THE CREAM OF THE CROP
T-Mobile – The Bradley Cooper spot featuring his mom was heartwarming. Still, the John Travolta collaboration scored a perfect 30 out of 30 for delivering on the three soothscale Elements that drive tech purchases among US consumers: Freedom, Confidence and Fun. And the “Summer Nights” earworm sure doesn’t hurt in terms of making the spot memorable for consumers.
NFL – Unexpected, inclusive and timely, this spot scored across the Elements of Fun, Expression, and Freedom – the three keys to connecting with consumers for entertainment brands. A female empowerment story is probably the last thing many people expected from the NFL, and it paid off in a huge way.
United – One of the biggest surprises of the evening, this spot took a very timely stance against lower-priced competitors (particularly Southwest) that may have left people stranded recently – and delivered it in a way that feels like help to travel industry consumers based on the top three Elements of Freedom, Security and a sense of belonging (Community) when booking their next plane trip.
Avocados from Mexico – Another big surprise winner was this spot, starring Anna Faris and showing a kinder, healthier, and decidedly more fun alternate reality that could have been ours if only she chose the avo over the apple in the Garden of Eden. It scored on all three critical Emotional Elements - Freedom, Wellness, and Self-Image – while pushing its nutritional message in a non-preachy way.
PopCorners – In a battle of widely hyped and teased snack food campaigns, the mini-episodes of Breaking Bad from the cult classic’s original creators and stars managed to score across the
key Elements of Fun, Freedom, and Wellness whether you were a fan of the show or not. It managed to stay faithful to its source material while delivering appetite appeal and positioning PopCorners as a healthier choice than other salty snack alternatives – and that other stuff that Walter White used to make before he turned his attention to our collective munchies.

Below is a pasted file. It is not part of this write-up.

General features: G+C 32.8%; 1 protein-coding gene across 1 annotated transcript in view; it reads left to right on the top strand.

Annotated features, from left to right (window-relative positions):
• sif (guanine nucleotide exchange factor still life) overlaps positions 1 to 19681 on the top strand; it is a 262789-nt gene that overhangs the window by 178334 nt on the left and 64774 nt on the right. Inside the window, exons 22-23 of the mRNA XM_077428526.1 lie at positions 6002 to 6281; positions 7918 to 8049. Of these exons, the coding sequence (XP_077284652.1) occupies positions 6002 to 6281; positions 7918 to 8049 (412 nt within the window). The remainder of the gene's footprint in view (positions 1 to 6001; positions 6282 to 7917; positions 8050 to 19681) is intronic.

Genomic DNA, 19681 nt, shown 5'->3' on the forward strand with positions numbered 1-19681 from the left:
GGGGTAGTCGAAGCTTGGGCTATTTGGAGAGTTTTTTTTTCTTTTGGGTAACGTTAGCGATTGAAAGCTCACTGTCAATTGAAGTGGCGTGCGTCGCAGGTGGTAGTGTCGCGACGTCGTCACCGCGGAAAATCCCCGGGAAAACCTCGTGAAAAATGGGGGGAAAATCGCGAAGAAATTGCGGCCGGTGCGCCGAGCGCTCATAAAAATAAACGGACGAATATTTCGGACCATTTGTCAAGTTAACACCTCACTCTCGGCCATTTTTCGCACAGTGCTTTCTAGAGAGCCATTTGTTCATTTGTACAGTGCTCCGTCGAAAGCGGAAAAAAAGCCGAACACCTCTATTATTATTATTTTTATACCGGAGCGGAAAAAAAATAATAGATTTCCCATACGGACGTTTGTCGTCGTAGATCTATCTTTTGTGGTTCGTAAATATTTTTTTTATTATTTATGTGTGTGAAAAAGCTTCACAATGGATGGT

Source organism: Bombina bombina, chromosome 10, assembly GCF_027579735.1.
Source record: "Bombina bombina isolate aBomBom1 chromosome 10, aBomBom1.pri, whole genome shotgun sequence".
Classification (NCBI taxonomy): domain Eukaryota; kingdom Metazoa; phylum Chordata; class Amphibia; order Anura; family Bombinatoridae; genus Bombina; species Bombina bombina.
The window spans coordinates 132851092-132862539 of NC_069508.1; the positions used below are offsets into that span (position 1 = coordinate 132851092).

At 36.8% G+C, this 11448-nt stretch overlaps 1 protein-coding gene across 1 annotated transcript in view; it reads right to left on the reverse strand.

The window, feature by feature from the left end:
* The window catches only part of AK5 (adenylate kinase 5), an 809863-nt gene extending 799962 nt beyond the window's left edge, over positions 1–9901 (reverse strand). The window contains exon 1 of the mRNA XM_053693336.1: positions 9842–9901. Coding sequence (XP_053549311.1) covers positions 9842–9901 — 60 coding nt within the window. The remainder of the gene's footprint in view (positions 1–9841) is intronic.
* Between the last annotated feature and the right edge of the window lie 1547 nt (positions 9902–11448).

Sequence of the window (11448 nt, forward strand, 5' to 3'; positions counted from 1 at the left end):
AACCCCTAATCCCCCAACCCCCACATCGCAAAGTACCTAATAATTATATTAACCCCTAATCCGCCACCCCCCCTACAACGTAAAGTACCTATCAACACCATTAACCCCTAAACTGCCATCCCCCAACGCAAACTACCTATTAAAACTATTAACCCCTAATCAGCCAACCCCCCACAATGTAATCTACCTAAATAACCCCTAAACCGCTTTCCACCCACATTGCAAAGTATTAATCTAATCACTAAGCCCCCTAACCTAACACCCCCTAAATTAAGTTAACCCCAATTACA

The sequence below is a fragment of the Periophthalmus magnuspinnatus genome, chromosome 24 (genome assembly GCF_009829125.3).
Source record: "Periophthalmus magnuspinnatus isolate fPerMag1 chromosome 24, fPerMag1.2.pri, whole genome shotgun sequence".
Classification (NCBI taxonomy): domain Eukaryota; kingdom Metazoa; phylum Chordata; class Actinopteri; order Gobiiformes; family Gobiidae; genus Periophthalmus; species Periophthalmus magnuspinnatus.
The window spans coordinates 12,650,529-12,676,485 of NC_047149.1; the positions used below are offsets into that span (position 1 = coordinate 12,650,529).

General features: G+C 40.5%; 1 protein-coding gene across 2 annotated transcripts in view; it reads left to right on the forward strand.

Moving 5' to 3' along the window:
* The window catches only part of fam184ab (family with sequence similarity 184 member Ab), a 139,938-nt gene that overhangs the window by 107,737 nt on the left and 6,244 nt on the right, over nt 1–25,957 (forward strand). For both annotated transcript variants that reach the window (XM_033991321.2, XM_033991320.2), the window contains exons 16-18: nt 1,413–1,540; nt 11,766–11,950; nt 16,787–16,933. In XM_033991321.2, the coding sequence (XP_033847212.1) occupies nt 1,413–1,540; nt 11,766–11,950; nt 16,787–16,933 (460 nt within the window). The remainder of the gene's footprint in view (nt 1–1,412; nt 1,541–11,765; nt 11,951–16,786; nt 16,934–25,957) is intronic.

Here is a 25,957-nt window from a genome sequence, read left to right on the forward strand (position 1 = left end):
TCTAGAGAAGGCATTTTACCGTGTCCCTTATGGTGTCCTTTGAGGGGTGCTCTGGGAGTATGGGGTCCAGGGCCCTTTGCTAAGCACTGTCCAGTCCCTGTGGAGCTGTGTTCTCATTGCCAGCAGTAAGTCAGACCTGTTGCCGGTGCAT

Bud Light – As the entire beer category shifted towards inclusive messaging and better-for-you brands, Bud Light transformed from party fuel to relationship material right before our eyes. The spot delivered a refreshing take on the category, rising above its competitors (and corporate siblings) on game night. For giving consumers the Self-Image, Fun, and sense of Community they want when reaching into the beer aisle, Bud Light takes our category honors for 2023.
BEST OF THE REST
Dexcom – While this ad felt highly conventional (including its use of Nick Jonas), it was also clear and compelling. It delivered on all three soothscale Elements for the healthcare category – Wellness, Confidence and Freedom – in a powerful way.
Google Pixel – Scored high on all the right emotions, although the brand’s portrayal also left us a little sad as its new feature felt like “cancel culture – now in the palm of your hand.” The Farmer’s Dog – Authentic and emotional, it struck many of the right notes for the category – and could have performed even better had its broad claims of longevity for one’s pet been strengthened with a more explicit reason to believe.
Jeep – While indeed a safe play for Stellaris, the spot gave off-roaders and the Jeep faithful precisely what they wanted from the brand. Will it open Jeep up to new audiences? Probably not.